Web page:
Other emergency-stop buttons are located at strategic points throughout the system, but once a motor has been stopped, it can only be restarted at one of the control panels. Green and red lights indicate that motors are running or stopped.

When an emergency-stop button is pushed, it sends a signal that there is a problem. This includes a signal to hold all product at the metering belts until the problem has been cleared and the system is ready to be restarted. Case counts or positions are not lost during stoppages.


The palletizers have different pallet patterns for different products.

The PanelMate is the brains of the system. It controls where, when and how the product will be palletized, and indicates any problems with the system. The PanelMate features a series of screens, also called pages, that enable the operator to operate the system.

• The System Start/Stop Page allows the operator to start and stop the conveyors in the palletizing area. It also includes buttons to monitor the production-building conveyors, and notifications of all the emergency stops.

• The Merge Table Visual Page is used the most. It has a layout of the merge that shows how cases are being routed. This page allows the operator to direct product from all three conveyors to their desired outgoing lanes, and ultimately to the correct palletizer.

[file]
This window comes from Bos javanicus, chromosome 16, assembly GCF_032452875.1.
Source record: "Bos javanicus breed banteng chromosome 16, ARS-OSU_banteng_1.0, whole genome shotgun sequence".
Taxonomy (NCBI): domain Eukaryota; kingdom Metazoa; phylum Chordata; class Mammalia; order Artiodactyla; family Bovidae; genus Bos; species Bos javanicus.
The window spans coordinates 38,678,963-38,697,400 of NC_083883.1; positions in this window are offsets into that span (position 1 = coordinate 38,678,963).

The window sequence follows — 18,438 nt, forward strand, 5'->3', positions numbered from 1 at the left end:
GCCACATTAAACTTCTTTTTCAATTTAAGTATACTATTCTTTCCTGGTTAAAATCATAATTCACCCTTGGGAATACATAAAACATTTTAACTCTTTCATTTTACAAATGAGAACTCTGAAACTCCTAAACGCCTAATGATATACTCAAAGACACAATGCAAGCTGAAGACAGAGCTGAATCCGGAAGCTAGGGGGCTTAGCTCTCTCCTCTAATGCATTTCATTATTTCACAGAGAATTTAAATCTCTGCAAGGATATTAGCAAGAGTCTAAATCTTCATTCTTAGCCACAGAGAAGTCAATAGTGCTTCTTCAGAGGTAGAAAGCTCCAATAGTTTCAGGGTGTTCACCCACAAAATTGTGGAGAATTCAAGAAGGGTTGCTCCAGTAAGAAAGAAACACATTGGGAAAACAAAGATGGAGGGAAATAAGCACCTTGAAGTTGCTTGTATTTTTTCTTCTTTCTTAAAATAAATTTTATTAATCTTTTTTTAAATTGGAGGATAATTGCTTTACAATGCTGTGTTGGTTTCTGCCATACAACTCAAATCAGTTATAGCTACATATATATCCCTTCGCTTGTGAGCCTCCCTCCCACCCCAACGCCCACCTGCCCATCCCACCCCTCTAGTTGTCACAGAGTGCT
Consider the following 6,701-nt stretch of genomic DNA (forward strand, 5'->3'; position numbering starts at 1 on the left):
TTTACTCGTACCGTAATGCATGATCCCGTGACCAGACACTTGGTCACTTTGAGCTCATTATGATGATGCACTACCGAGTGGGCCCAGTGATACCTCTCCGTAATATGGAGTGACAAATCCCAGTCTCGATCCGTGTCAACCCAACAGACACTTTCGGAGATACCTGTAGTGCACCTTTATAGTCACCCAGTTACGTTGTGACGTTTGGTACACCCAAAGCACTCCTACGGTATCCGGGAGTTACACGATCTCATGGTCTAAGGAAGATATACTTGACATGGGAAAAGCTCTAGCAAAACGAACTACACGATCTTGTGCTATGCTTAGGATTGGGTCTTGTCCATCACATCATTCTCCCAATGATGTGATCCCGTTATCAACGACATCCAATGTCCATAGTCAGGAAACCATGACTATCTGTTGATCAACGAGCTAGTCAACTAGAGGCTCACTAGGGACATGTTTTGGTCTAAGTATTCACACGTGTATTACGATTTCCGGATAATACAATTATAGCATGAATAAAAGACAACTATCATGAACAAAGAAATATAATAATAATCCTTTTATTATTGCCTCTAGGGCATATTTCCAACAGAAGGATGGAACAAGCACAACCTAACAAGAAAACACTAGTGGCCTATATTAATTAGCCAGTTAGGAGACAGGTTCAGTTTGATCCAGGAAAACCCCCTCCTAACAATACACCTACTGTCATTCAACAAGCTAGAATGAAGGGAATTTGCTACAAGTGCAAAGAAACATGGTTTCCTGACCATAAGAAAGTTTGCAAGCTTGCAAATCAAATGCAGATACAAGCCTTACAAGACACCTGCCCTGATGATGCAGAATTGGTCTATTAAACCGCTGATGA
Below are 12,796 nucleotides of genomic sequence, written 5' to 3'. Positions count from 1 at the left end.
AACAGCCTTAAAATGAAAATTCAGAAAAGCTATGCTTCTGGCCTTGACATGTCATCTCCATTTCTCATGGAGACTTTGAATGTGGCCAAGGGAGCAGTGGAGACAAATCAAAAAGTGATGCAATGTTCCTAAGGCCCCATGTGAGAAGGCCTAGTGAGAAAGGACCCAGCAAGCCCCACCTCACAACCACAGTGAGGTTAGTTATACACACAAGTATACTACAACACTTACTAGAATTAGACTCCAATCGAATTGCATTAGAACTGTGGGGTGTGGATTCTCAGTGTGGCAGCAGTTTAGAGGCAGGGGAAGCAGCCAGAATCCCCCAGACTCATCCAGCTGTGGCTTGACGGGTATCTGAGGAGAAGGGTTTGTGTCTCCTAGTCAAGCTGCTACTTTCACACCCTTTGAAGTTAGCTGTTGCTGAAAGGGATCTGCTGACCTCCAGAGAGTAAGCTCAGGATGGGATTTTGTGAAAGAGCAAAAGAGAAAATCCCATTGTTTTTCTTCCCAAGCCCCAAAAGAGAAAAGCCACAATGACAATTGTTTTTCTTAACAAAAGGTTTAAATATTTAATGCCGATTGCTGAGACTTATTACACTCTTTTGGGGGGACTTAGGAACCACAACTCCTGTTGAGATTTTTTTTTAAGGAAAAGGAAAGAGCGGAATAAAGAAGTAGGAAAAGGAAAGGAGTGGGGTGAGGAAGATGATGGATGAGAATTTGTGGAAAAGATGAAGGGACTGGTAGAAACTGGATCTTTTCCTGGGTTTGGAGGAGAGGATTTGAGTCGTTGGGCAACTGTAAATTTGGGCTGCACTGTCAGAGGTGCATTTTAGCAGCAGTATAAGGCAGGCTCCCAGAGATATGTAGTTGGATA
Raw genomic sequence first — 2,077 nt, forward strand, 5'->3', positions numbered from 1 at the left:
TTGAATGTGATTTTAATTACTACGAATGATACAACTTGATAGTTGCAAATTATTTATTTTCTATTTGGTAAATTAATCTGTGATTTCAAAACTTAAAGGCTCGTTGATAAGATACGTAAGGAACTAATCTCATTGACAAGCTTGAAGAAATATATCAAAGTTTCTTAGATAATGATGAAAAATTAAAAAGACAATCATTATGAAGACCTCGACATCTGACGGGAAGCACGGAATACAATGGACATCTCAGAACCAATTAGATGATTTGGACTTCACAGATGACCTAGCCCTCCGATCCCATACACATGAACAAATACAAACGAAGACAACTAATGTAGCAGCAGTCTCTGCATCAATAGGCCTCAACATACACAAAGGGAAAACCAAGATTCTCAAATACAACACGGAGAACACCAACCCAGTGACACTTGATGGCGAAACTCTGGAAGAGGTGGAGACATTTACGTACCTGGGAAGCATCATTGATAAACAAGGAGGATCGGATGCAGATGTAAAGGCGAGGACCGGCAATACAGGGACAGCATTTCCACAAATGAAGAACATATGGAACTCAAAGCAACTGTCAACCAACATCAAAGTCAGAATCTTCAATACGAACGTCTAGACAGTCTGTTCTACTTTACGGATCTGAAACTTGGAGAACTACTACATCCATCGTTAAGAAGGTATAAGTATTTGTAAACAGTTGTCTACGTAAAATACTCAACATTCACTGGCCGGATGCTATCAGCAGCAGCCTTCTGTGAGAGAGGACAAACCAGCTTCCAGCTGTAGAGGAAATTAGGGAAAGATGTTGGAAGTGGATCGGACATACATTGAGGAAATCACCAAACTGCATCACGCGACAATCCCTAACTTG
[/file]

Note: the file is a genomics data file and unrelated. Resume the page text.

Each line that enters the merge is assigned a particular color to show the operator where it is discharging. For example, if the operator directs product from a conveyor that has the color blue assigned to it, the outgoing line displayed on the screen will also turn blue.

This page has a timed warning flag. If one of the three lines is not lined up on an outgoing lane in a predetermined amount of time, this flag will blink on the screen. The line that is not lined up will stop the product just before the merge and will not allow anything to pass through until it is lined up correctly.

This page also displays signals from the sensors that indicate that the lane feeding a palletizer is full. When one of these sensors has been activated, all conveyors before the merge are stopped, and a button on the PanelMate flashes the word "full" for that conveyor.

• The Production Area Conveyor Layout Page, the Palletizer Area Conveyor Layout Page and the Bridge Area Conveyor Layout Page show layouts of the conveyors, motors and photoeyes in those respective areas. When a motor is turned on, its symbol on the screen turns green. When it is off for any reason, the symbol will be red. When cases on a conveyor pass in front of a photoeye, that eye on the screen will turn red. When nothing is obstructing the photoeye, the eye will be green. This also helps the operator know if there is any product on the accumulation conveyor that must cleared out at the end of the day.